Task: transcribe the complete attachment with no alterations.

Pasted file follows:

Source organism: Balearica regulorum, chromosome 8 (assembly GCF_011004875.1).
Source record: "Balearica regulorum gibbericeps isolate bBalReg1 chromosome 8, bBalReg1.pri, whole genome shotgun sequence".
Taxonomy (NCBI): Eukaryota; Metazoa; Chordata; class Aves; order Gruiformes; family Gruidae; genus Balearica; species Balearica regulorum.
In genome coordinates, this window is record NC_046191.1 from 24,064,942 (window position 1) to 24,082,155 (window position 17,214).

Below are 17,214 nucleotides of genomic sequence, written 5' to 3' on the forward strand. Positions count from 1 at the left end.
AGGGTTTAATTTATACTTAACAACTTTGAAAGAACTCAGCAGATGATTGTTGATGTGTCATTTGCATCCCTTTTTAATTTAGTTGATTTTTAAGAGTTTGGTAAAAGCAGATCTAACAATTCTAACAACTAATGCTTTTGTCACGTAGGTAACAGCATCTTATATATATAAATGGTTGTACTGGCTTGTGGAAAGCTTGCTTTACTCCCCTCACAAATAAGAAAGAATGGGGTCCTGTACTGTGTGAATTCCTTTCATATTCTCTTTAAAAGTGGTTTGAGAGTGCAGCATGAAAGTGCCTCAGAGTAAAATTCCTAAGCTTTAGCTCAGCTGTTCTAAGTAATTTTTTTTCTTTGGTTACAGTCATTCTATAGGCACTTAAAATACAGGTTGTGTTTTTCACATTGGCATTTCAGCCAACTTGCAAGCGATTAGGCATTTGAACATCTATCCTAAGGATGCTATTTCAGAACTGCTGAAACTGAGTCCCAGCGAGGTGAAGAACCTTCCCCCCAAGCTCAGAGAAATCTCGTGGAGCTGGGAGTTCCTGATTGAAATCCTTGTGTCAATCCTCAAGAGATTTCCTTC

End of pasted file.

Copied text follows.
Source organism: Balearica regulorum, chromosome 8 (assembly GCF_011004875.1).
Source record: "Balearica regulorum gibbericeps isolate bBalReg1 chromosome 8, bBalReg1.pri, whole genome shotgun sequence".
Taxonomy (NCBI): Eukaryota; Metazoa; Chordata; class Aves; order Gruiformes; family Gruidae; genus Balearica; species Balearica regulorum.
In genome coordinates, this window is record NC_046191.1 from 24,064,942 (window position 1) to 24,082,155 (window position 17,214).

Below are 17,214 nucleotides of genomic sequence, written 5' to 3' on the forward strand. Positions count from 1 at the left end.
AGGGTTTAATTTATACTTAACAACTTTGAAAGAACTCAGCAGATGATTGTTGATGTGTCATTTGCATCCCTTTTTAATTTAGTTGATTTTTAAGAGTTTGGTAAAAGCAGATCTAACAATTCTAACAACTAATGCTTTTGTCACGTAGGTAACAGCATCTTATATATATAAATGGTTGTACTGGCTTGTGGAAAGCTTGCTTTACTCCCCTCACAAATAAGAAAGAATGGGGTCCTGTACTGTGTGAATTCCTTTCATATTCTCTTTAAAAGTGGTTTGAGAGTGCAGCATGAAAGTGCCTCAGAGTAAAATTCCTAAGCTTTAGCTCAGCTGTTCTAAGTAATTTTTTTTCTTTGGTTACAGTCATTCTATAGGCACTTAAAATACAGGTTGTGTTTTTCACATTGGCATTTCAGCCAACTTGCAAGCGATTAGGCATTTGAACATCTATCCTAAGGATGCTATTTCAGAACTGCTGAAACTGAGTCCCAGCGAGGTGAAGAACCTTCCCCCCAAGCTCAGAGAAATCTCGTGGAGCTGGGAGTTCCTGATTGAAATCCTTGTGTCAATCCTCAAGAGATTTCCTTC